The recent study conducted by Facebook in conjunction with researchers from Cornell University and The University of California, makes no bones about the nature of the ore extracted from the data mine:



As discussed at length inside James Grimmelmann’s consistently excellent Laboratorium:


In an almost unbearably mealy-mouthed and sniveling “apology” that belies not only the absence of any ethical compass but also a dregs pit in the neuronal space where one might hope to find something resembling philosophy, author Adam Kramer writes:


Mr. Kramer does not have the guts to tell it like it is: YO PEOPLE THIS IS WHAT WE DO. EVERY DAY AND NIGHT. 24/7. GET OVER IT! Read his last sentence again: even the “reaction to this paper” will swiftly become absorbed within the behavioral algorithm. Your behavior; your algorithm. Forever, for however long is left to us.

Dear DP readers, we know that the sand is spilling quickly from the hourglass of the anthropocene. Yet in this time of massive crisis in every domain in which our species does the dirty to every other living thing over and over and then all over again, there are small yet important ways we can all resist:


Friendica and Diaspora offer decentralized and user-controlled alternatives networking possibilities that remain outside the data mine. As for WordPress, though not perfect, it is certainly far superior to Facebook, and DP has discovered a variety of ways to strengthen privacy, and minimize participation within the strip mine. We are happy to share our methods with anyone who contacts us.



Just One Word

The graduate returns home for the summer. The neighbors have gathered over freely flowing cocktails at the family residence to offer their congratulations, their felicitations — and their advice:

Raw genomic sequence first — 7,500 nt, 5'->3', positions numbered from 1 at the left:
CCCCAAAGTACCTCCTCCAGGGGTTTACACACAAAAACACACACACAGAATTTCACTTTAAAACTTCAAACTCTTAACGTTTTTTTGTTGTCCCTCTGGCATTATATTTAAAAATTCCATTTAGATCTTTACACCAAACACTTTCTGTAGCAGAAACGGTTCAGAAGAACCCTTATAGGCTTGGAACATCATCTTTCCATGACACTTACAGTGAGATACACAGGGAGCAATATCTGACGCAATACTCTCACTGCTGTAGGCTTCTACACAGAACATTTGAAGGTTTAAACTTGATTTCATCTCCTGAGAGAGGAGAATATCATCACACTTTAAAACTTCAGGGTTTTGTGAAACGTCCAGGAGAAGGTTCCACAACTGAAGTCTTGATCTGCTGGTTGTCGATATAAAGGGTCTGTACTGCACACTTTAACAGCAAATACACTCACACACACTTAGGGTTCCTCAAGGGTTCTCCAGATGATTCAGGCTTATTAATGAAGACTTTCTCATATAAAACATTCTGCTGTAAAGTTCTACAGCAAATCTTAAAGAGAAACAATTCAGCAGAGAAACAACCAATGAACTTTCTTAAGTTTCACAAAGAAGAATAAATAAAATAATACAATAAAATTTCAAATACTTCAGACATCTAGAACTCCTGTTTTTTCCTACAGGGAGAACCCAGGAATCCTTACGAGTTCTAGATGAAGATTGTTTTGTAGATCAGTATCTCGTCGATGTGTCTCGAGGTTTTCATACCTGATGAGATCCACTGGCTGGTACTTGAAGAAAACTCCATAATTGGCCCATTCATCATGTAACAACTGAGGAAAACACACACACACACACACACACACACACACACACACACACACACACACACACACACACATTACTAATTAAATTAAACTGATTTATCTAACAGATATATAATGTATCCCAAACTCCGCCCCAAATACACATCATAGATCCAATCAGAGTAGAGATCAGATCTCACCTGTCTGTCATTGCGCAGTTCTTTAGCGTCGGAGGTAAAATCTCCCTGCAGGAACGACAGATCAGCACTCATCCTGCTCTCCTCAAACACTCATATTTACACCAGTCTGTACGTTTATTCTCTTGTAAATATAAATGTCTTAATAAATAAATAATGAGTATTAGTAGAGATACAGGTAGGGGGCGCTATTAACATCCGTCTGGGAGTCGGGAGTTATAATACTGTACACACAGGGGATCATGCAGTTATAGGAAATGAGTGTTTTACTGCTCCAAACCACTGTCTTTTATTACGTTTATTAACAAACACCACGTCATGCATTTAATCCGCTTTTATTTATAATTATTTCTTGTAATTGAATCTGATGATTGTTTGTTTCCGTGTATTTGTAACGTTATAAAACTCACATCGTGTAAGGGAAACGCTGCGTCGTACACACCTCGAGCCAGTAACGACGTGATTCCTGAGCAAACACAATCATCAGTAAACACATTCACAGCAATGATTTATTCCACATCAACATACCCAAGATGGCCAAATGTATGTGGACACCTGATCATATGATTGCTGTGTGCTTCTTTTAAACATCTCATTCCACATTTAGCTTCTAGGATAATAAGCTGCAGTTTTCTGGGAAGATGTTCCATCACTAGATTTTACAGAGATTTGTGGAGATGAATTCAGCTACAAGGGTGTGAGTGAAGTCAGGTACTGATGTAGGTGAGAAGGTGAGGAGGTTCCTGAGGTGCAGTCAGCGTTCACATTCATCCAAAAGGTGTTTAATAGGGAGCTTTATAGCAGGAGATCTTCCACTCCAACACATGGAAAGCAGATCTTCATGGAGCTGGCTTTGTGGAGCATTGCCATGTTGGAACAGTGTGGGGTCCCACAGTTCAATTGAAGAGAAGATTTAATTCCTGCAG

Today we offer another word to think about, just one word: PLASTIGLOMERATE. As described in the abstract to a research paper published by the Geological Society of America:

Recognition of increasing plastic debris pollution over the last several decades has led to investigations of the imminent dangers posed to marine organisms and their ecosystems, but very little is known about the preservation potential of plastics in the rock record. As anthropogenically derived materials, plastics are astonishingly abundant in oceans, seas, and lakes, where they accumulate at or near the water surface, on lake and ocean bottoms, and along shorelines. The burial potential of plastic debris is chiefly dependent on the material’s density and abundance, in addition to the depositional environment. Here, we report the appearance of a new “stone” formed through intermingling of melted plastic, beach sediment, basaltic lava fragments, and organic debris from Kamilo Beach on the island of Hawaii. The material, herein referred to as “plastiglomerate,” is divided into in situ and clastic types that were distributed over all areas of the beach. Agglutination of natural sediments to melted plastic during campfire burning has increased the overall density of plastiglomerate, which inhibits transport by wind or water, thereby increasing the potential for burial and subsequent preservation. Our results indicate that this anthropogenically influenced material has great potential to form a marker horizon of human pollution, signaling the occurrence of the informal Anthropocene epoch.